The core assumptions of realism (anarchy & sovereignty) reflect the ways in which males tend to interact and see the world. That possibly obtains the reason why majority of Head of States, diplomats and soldiers are men and may be why the “Realist Approach” simply assumes male participants when discussing Foreign Policy decisions, state sovereignty and use of military force. To me it makes some sense, I am a realist, but it is of course contentious.
Putting this gender issue into perspective in a bird’s-eye view, the question is, where is the space of women in the society leadership? Are they just the “others” or they do have a place in leadership? In 2005, a survey by Foreign Policy Magazine listed the 25 most influential International Relations scholars. All were men. Also, leaders of the G8 for a long time were all men until 2005 when Angela Merkel was elected leader of Germany – Joshua S. Goldstein and Jon C. Pevehouse, International Relations (2009). Coming down to the regional level, Africa only boosts of one female President, Ellen Johnson-Sirleaf of Liberia. Further coming down to the national level, out of the 47 Counties in Kenya, we don’t have a single woman as a Governor.
What inhibits women from taking over leadership positions?
Gender roles based on the broader perspective or construction of masculinity as suitable to political spaces whereas femininity is associated with the sphere of private and domestic to me is not right. It is just another way of saying women belong to the kitchen. Assumptions that men fight wars and run states for me as much as is true, yes it is, is not to say that females are irrelevant. They have their role to play – because of their greater experience with nurturing and human relations, women are seen as potentially more effective than men (on average) in conflict resolution and group decision-making. It is them who either by circumstances or by choice, have opted to play second fiddle.
Despite women having the numbers during electoral process, only few have made it to leadership positions, globally and also here in Africa as well as Kenya. I feel women have allowed the tag “Women are their own enemies” used so many times to define them. They form the largest proportion of Africa’s population and with their diverse talents and abilities, it is time that they collaborate and develop an informed strategy with a common objective that is to influence to their benefit key social, political and economic sectors and their drivers. Failure to that, they will forever remain “potentially more effective than men”.
We have also corrupted the word gender to mean women by default. This is wrong. It makes the assumption and the perception that women are weaker which is not necessarily the case
Liberal feminists argue that ‘essential differences’ in men and women abilities are trivial and non-existent. That men and women are equal. That actually informs the problem. Men and women are and can’t be equal. Even from the good Book, man was created first; the woman was created from the man. Thus, the more they continue comparing themselves with men, the more they lose. Women should transform their way of thinking, attitudes and consider collaboration amongst themselves. Most importantly, they should collaborate and the word here is collaborate, with men to close the gaps in this repetitive cycles of leadership challenges.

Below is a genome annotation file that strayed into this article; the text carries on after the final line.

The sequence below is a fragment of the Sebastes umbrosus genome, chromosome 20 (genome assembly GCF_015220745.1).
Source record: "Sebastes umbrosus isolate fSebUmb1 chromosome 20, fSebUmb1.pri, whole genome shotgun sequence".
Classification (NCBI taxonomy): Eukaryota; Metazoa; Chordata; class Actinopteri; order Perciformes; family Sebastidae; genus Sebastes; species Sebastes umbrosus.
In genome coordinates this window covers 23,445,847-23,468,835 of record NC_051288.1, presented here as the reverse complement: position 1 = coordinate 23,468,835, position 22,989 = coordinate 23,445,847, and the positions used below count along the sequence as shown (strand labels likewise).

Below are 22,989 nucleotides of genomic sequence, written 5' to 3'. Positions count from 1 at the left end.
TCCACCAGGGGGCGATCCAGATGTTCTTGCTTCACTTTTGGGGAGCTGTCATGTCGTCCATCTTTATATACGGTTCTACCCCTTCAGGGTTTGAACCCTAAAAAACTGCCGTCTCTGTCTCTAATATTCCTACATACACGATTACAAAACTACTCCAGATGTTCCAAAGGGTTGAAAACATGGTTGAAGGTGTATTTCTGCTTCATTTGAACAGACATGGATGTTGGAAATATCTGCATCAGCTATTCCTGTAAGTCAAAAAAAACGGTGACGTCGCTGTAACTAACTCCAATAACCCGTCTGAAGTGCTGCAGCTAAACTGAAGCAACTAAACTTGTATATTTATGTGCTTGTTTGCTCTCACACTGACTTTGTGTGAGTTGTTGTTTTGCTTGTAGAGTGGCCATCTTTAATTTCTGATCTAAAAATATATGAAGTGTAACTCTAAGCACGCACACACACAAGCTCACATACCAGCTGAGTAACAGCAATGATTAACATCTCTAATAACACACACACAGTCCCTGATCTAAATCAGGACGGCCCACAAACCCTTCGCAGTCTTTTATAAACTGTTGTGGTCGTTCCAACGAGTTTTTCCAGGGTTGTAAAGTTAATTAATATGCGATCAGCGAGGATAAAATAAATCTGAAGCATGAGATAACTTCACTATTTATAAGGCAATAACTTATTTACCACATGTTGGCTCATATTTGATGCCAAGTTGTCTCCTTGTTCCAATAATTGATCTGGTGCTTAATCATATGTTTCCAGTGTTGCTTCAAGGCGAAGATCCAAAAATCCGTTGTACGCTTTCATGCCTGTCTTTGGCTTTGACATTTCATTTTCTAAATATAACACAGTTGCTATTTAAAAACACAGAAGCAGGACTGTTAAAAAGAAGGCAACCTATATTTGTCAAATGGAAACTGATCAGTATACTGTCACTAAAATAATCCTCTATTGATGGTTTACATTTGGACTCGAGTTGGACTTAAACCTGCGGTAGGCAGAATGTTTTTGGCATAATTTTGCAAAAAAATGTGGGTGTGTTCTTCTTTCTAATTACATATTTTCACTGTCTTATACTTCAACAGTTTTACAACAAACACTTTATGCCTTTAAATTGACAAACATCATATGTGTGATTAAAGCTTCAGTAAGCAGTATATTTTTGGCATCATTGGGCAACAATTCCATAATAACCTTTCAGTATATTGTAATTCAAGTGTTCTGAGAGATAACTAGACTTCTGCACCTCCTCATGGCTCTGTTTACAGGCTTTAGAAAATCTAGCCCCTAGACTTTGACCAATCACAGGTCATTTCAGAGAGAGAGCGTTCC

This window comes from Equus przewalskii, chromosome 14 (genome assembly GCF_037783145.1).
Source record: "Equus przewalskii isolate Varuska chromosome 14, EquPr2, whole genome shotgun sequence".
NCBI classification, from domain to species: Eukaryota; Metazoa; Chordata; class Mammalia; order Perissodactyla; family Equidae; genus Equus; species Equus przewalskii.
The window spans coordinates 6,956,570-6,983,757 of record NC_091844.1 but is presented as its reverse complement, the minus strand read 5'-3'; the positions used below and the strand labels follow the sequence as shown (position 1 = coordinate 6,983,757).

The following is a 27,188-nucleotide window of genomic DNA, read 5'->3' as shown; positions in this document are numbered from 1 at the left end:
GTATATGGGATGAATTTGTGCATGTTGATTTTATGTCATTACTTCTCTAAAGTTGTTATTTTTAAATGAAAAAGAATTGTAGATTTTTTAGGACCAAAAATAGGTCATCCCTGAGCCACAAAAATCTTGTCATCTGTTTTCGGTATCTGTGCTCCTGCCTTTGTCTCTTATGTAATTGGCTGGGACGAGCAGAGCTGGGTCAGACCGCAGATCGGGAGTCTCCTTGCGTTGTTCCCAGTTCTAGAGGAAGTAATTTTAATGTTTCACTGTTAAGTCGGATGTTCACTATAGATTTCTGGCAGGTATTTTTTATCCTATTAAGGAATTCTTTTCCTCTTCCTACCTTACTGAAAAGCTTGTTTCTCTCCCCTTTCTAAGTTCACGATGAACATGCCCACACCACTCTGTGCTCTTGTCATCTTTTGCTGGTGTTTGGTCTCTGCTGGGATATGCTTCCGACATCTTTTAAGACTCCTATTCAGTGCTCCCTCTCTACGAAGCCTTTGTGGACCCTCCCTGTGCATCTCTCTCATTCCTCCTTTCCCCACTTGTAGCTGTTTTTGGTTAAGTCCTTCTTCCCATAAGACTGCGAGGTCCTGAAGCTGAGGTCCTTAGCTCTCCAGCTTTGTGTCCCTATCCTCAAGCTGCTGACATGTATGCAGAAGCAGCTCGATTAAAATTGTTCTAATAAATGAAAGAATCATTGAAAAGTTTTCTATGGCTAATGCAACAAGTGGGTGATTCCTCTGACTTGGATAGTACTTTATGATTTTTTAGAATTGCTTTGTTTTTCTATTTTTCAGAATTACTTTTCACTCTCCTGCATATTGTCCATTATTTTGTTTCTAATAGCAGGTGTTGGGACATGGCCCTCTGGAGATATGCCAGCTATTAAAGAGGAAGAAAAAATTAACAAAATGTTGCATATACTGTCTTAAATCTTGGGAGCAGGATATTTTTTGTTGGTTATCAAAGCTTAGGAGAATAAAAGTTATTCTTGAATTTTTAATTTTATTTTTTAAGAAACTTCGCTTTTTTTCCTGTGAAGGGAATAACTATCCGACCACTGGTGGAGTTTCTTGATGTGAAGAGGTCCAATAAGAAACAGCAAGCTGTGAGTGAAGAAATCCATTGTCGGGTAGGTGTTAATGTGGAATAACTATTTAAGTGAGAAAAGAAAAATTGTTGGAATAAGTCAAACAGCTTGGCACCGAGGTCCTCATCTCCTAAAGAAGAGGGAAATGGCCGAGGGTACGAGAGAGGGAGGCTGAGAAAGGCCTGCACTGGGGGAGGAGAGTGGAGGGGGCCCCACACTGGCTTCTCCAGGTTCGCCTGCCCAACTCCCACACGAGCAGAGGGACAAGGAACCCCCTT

My take on this will not however be influenced by a few of them who by chance have become powerful leaders. These include of Margret Thatcher, Ellen Johnson-Sirleaf, Angela Merkel and the late Benazir Bhutto of Pakistan. If you look at one of the mature democracies, the US, it has had only 3 Secretaries of State, which has come to be much later, how about in the developing democracies? We still haven’t shown confidence in women leadership.
There is a need for a tendency to gravitate towards the abundance mentality rather than towards scarcity. This will economically empower women and from there, they will be more informed. Education and information is key to facilitate women inclusion in leadership and development, access to wealth and decision-making. It is my opinion that to counter the “women are their own enemies” tag, it is imperative that successive women get back to their backgrounds and take others with them.
I am not very sure if given the chance, women will play the game basically the same way men do with similar results and outcomes, but what I am sure of is that women have an important role to play in the society & economy and empowering them is empowering the whole society in totality, This calls for different stake holders to collaborate. Empowering women involves making men understand the benefits of women empowerment. With that we really don’t need affirmative action and girl child activism.
By Eliud Kibii, International and Current Affairs Commentator